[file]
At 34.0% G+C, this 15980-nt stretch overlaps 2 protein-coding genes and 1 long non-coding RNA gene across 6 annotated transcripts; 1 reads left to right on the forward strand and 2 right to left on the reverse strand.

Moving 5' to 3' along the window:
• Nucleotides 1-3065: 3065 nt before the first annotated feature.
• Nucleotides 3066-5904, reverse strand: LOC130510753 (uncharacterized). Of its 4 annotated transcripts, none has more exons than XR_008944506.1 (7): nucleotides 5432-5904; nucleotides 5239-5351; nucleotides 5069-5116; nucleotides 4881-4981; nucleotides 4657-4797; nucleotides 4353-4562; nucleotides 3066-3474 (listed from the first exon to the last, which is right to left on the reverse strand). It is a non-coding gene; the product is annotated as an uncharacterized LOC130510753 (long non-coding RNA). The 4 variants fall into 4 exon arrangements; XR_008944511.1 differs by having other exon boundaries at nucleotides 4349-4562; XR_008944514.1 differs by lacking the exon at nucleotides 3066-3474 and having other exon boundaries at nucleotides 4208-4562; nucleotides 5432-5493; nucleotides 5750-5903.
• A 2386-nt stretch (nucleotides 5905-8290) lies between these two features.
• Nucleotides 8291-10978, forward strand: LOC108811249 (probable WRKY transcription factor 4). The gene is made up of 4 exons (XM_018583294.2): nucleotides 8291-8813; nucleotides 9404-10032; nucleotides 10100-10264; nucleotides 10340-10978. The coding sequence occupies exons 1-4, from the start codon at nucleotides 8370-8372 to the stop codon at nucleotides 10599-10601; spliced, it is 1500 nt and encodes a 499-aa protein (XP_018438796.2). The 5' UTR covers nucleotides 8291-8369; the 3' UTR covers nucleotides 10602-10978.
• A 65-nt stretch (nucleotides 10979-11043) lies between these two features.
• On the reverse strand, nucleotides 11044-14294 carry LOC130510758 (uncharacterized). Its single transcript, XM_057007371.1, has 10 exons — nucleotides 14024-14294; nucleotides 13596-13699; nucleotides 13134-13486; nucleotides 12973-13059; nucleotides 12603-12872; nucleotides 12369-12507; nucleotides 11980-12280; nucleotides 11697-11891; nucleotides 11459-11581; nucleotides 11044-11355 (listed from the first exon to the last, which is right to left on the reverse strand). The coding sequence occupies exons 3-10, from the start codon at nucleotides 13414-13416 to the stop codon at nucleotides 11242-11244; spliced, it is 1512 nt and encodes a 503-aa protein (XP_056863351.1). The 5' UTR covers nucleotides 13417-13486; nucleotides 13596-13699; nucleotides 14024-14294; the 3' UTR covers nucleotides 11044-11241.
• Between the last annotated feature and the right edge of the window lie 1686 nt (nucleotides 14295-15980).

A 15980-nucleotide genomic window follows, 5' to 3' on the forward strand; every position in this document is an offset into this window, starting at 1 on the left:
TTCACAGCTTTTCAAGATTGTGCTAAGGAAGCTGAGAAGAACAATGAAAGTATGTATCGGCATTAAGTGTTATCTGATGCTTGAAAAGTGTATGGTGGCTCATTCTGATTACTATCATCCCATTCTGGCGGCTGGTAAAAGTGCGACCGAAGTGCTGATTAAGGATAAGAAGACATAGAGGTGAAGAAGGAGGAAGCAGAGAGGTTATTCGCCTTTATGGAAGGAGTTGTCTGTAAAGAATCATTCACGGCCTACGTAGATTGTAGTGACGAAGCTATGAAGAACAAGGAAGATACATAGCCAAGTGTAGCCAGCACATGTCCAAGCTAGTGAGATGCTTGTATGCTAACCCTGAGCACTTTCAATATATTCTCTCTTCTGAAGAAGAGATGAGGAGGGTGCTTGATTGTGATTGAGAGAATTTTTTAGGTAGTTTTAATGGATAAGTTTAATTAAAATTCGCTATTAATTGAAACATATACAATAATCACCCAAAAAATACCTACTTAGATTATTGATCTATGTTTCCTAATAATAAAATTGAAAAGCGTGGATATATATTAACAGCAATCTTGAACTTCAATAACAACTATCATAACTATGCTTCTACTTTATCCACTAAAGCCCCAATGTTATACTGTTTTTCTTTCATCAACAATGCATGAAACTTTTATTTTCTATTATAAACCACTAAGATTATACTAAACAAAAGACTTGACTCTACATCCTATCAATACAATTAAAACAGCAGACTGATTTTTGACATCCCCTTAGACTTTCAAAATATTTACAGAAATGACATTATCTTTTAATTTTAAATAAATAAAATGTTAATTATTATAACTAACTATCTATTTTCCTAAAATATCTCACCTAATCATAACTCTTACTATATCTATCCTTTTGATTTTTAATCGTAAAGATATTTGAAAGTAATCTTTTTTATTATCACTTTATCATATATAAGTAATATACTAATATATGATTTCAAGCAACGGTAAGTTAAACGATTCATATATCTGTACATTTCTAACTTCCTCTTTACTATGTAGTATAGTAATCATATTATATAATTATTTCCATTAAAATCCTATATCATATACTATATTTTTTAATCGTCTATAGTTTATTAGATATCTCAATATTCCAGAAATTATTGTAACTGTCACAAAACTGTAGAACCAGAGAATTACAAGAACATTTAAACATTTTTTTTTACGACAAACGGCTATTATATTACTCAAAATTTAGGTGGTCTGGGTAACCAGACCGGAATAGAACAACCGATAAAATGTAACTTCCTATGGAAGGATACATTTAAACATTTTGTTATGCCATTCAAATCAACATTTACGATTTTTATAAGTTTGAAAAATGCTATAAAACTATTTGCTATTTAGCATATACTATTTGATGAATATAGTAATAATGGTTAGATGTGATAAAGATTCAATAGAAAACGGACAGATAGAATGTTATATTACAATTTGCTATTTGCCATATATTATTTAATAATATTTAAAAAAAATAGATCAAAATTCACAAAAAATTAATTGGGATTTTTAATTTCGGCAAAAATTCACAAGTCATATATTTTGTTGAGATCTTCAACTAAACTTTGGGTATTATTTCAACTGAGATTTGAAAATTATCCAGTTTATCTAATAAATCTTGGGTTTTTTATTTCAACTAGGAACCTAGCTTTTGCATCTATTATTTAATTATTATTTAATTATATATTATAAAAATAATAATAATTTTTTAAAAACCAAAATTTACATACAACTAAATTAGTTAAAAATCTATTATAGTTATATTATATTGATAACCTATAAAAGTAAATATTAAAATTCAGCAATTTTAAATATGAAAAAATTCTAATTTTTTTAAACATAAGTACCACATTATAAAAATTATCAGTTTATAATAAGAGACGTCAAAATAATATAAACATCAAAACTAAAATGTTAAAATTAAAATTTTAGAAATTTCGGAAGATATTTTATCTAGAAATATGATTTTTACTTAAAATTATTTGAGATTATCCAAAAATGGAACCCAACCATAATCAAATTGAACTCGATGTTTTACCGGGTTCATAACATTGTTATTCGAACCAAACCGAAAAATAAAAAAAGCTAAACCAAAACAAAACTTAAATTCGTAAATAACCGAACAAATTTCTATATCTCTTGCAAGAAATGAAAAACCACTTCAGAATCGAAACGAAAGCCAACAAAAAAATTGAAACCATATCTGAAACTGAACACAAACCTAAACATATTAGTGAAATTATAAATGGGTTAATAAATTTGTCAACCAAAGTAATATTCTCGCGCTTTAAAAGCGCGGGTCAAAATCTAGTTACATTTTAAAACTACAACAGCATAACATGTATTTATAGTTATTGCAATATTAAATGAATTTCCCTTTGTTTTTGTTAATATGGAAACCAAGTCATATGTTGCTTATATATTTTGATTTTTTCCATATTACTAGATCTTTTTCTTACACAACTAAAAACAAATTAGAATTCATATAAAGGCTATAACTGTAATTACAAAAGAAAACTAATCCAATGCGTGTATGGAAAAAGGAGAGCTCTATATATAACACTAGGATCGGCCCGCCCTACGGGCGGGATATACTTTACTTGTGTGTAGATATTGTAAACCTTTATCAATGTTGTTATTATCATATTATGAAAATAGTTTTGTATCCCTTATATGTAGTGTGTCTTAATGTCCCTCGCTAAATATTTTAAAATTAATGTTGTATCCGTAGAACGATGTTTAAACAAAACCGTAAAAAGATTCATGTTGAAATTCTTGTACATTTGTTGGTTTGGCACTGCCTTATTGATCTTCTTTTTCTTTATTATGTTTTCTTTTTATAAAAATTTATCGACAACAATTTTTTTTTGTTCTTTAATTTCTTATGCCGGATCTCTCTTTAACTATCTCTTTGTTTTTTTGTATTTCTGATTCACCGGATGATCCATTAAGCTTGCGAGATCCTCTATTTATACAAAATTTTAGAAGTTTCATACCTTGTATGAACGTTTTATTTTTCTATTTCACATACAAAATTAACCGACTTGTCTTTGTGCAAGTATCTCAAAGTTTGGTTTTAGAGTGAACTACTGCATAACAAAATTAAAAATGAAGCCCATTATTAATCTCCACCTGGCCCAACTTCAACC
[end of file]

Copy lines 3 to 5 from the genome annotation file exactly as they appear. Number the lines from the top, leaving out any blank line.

• Nucleotides 1-3065: 3065 nt before the first annotated feature.
• Nucleotides 3066-5904, reverse strand: LOC130510753 (uncharacterized). Of its 4 annotated transcripts, none has more exons than XR_008944506.1 (7): nucleotides 5432-5904; nucleotides 5239-5351; nucleotides 5069-5116; nucleotides 4881-4981; nucleotides 4657-4797; nucleotides 4353-4562; nucleotides 3066-3474 (listed from the first exon to the last, which is right to left on the reverse strand). It is a non-coding gene; the product is annotated as an uncharacterized LOC130510753 (long non-coding RNA). The 4 variants fall into 4 exon arrangements; XR_008944511.1 differs by having other exon boundaries at nucleotides 4349-4562; XR_008944514.1 differs by lacking the exon at nucleotides 3066-3474 and having other exon boundaries at nucleotides 4208-4562; nucleotides 5432-5493; nucleotides 5750-5903.
• A 2386-nt stretch (nucleotides 5905-8290) lies between these two features.